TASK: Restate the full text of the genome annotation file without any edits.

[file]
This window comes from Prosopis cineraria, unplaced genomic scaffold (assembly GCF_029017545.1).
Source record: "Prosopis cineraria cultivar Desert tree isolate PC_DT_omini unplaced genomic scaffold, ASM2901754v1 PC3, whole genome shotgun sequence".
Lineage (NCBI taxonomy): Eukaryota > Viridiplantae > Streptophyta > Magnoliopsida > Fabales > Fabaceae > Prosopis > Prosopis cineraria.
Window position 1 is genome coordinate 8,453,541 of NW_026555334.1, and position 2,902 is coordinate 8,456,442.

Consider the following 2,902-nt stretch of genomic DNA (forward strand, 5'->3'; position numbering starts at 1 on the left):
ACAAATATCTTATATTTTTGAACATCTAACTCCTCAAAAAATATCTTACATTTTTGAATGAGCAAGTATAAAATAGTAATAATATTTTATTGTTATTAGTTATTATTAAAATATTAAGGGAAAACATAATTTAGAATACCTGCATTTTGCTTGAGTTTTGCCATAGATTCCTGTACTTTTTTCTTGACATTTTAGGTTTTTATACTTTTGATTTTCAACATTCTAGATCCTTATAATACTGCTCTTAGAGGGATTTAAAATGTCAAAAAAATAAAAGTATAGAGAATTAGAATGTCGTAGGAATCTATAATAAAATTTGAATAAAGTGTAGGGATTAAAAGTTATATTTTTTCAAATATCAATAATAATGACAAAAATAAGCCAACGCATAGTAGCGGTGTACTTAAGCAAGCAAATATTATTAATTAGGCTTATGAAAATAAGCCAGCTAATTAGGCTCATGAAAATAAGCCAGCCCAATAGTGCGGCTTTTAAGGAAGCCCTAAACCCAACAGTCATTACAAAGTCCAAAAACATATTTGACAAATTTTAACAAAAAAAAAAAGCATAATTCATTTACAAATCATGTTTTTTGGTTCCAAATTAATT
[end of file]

This window comes from Prosopis cineraria, unplaced genomic scaffold (assembly GCF_029017545.1).
Source record: "Prosopis cineraria cultivar Desert tree isolate PC_DT_omini unplaced genomic scaffold, ASM2901754v1 PC3, whole genome shotgun sequence".
Lineage (NCBI taxonomy): Eukaryota > Viridiplantae > Streptophyta > Magnoliopsida > Fabales > Fabaceae > Prosopis > Prosopis cineraria.
Window position 1 is genome coordinate 8,453,541 of NW_026555334.1, and position 2,902 is coordinate 8,456,442.

Consider the following 2,902-nt stretch of genomic DNA (forward strand, 5'->3'; position numbering starts at 1 on the left):
ACAAATATCTTATATTTTTGAACATCTAACTCCTCAAAAAATATCTTACATTTTTGAATGAGCAAGTATAAAATAGTAATAATATTTTATTGTTATTAGTTATTATTAAAATATTAAGGGAAAACATAATTTAGAATACCTGCATTTTGCTTGAGTTTTGCCATAGATTCCTGTACTTTTTTCTTGACATTTTAGGTTTTTATACTTTTGATTTTCAACATTCTAGATCCTTATAATACTGCTCTTAGAGGGATTTAAAATGTCAAAAAAATAAAAGTATAGAGAATTAGAATGTCGTAGGAATCTATAATAAAATTTGAATAAAGTGTAGGGATTAAAAGTTATATTTTTTCAAATATCAATAATAATGACAAAAATAAGCCAACGCATAGTAGCGGTGTACTTAAGCAAGCAAATATTATTAATTAGGCTTATGAAAATAAGCCAGCTAATTAGGCTCATGAAAATAAGCCAGCCCAATAGTGCGGCTTTTAAGGAAGCCCTAAACCCAACAGTCATTACAAAGTCCAAAAACATATTTGACAAATTTTAACAAAAAAAAAAAGCATAATTCATTTACAAATCATGTTTTTTGGTTCCAAATTAATT